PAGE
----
The ELEAGUE CS:GO Premier 2018 is currently taking place, with Team Liquid finding themselves in the semifinals of the event alongside Astralis , Natus Vincere G2A , and mousesports . Before the North American side shapes up against Oleksandr "s1mple" Kostylev and co. in a bid to reach the grand finals, Epitácio "TACO" de Melo took some time out to speak to Dot Esports about his expectations, as well as his thoughts on Astralis and his legacy with SK Gaming .
On playing against Natus Vincere
Na'Vi is a team we respect a lot, but it's also a team we're not afraid of playing against because, as you said, the last time we played in Dallas we beat them, and it was 2-0. I'm pretty sure they're a strong team. They just won in Cologne. They're doing really well this year [and] this tournament. They're being really consistent, but we also think that we're a strong team and we also think that we can just beat them like we did last time. Individually, my record against Na'Vi has always been good, so Na'Vi is not a team I'm afraid of playing even though I respect them a lot. I think s1mple and electronic are playing really well and are really difficult to play against.
On why his team struggles against Astralis
Personally, I feel we lack preparation when we play against them. I feel like it takes something else, like a different playstyle, to beat them—something more loose, because every time we play them, and I think I answered this in the ELEAGUE pre-match interview. We kind of play the same way they do, but they have practiced and have had their playstyle for much longer than we've practiced ours. I don't know, we always get so close. I feel like we're getting closer every time. I definitely feel like this event we can beat them.
On no team being able to replicate SK Gaming's legacy
I think at that time CS:GO was our life. We lived to play CS, we traveled to play CS, we would do everything and anything to play CS. We were really hard working. We also had really good players. We had a really good in-game leader, we had the best player in the world, I was a good support as well. So I think we improved really fast, [and] we had the chemistry in our team, as well. Everything meshed. We were happy playing CS. I think it takes a lot of hard work, a good mentality, and we never had a mental coach or whatever.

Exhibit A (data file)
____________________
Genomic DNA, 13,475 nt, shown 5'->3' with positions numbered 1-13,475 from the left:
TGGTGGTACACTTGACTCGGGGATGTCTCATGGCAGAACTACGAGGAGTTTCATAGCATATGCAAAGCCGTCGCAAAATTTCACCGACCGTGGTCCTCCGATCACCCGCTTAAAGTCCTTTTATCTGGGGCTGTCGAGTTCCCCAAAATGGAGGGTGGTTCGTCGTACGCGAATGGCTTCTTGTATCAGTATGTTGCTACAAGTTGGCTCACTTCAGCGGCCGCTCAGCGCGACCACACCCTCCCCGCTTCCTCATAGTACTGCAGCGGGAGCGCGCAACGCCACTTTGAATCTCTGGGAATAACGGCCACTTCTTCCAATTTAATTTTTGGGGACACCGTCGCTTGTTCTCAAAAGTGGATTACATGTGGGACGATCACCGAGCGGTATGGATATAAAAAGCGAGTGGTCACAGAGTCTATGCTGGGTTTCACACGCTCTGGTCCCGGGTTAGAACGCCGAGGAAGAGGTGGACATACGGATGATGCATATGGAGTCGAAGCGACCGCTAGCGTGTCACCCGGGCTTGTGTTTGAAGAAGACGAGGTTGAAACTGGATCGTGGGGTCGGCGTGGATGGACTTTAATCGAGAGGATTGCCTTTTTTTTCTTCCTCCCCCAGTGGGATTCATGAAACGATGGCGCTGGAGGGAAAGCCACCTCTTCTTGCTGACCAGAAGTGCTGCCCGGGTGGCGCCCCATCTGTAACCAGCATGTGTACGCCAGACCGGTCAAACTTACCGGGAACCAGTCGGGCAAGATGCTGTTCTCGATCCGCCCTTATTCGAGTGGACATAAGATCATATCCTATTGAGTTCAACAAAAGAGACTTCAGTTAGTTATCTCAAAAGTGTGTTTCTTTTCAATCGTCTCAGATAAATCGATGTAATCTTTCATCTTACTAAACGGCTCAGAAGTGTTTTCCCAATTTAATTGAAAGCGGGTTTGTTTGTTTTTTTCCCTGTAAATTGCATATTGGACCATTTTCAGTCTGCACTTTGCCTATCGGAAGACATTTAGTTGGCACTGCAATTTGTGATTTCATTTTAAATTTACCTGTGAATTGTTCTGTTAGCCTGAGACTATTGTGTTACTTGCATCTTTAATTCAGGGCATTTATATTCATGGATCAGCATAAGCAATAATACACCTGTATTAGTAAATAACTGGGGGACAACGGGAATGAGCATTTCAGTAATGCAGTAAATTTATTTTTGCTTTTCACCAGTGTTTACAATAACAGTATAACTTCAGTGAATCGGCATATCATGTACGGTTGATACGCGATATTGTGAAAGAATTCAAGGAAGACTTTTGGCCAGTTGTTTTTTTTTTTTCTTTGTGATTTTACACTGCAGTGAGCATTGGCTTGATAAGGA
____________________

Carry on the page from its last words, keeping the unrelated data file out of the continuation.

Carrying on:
Now, I also think that the competition is getting harder now. I feel like teams are getting more money to invest, we have professionals behind us, a performance coach. We have a lot of people that help us just focus on the game. Every top team now, if you look at the top eight teams in the world, they all have really good support from their organizations. A good salary, people behind them helping them focus only on playing CS:GO. Also, the tournaments are providing really good quality as well with practice rooms at the hotel, which makes a big difference for every team I’m pretty sure. So now players are most likely only focused on playing CS and that's it. When we come to a tournament it's to play CS, not to sleep at the hotel or go to a bar or whatever. So I think the level of competition is higher now.